On this day in 1980, Nikos Xylouris passed away

Nikos Xylouris

Nikos Xylouris (Νίκος Ξυλούρης), nicknamed Psaronikos (Ψαρονίκος) was one of the most talented voices and composers of Cretan music.

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Born on the 7th of July 1936, in the village of Anogeia in Crete, he was the older brother of two other great musicians of Cretan music, Antonis and Yiannis Xylouris.

Nikos acquired his first lyra at the age of twelve and displayed the potential to play local folk music. At the age of seventeen, he started performing at the Kastro folk music restaurant in Heraklion.

In 1966, Nikos first performed outside Greece and won the first prize in the San Remo folk music festival. In 1967 he established the first Cretan Music Hall, Erotokritos, in Heraklion.

The recording of his song 'Anyfantou' in 1969 started his journey to the top, and soon after he began performances in Athens at the Konaki folk music hall, which became his new permanent residence.

Nikos was also a part of the movement that brought down the Greek military Junta of 1967. His songs and music captured and described the Greek psyche and demeanour, earning him the title of 'Archangel of Crete'.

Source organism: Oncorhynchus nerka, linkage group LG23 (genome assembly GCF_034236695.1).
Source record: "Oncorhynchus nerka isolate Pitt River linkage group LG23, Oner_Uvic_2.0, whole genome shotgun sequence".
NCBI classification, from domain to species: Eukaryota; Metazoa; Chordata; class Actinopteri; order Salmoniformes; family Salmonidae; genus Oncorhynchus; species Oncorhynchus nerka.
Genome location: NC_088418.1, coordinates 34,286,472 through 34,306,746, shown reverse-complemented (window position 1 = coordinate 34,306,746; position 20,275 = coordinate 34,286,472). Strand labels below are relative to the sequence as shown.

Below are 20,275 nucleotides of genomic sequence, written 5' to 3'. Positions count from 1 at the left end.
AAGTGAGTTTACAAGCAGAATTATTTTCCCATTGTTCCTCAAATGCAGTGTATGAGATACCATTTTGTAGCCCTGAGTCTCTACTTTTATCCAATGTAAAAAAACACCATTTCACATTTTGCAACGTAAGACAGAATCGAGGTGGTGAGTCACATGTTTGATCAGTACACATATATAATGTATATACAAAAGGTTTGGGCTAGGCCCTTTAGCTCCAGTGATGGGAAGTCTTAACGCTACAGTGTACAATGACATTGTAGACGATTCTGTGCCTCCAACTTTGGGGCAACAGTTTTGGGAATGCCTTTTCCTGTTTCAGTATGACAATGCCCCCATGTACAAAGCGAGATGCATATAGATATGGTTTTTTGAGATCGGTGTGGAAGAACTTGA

During the early 1970s, Xylouris' distinctive voice became identified not only with Cretan music but also with the new kind of artistic popular music that emerged, as well-known composers such as Giannis Markopoulos, Stavros Xarhakos, Christodoulos Halaris, and Christos Leontis wrote music on the verses of famous Greek poets including Yannis Ritsos, Giorgos Seferis and Dionysios Solomos.

In 1971, Nikos was awarded by the Academy of Charles Cross of France for his performance in the Cretan Rizitika songs album with Giannis Markopoulos.

Nikos Xylouris passed away on February 8th, 1980 from a brain tumour, leaving behind his wife Ourania, the daughter of a prosperous family of Heraklion and his two children- his son Yiorgos and daughter Rinio. He is buried in the First Cemetery of Athens.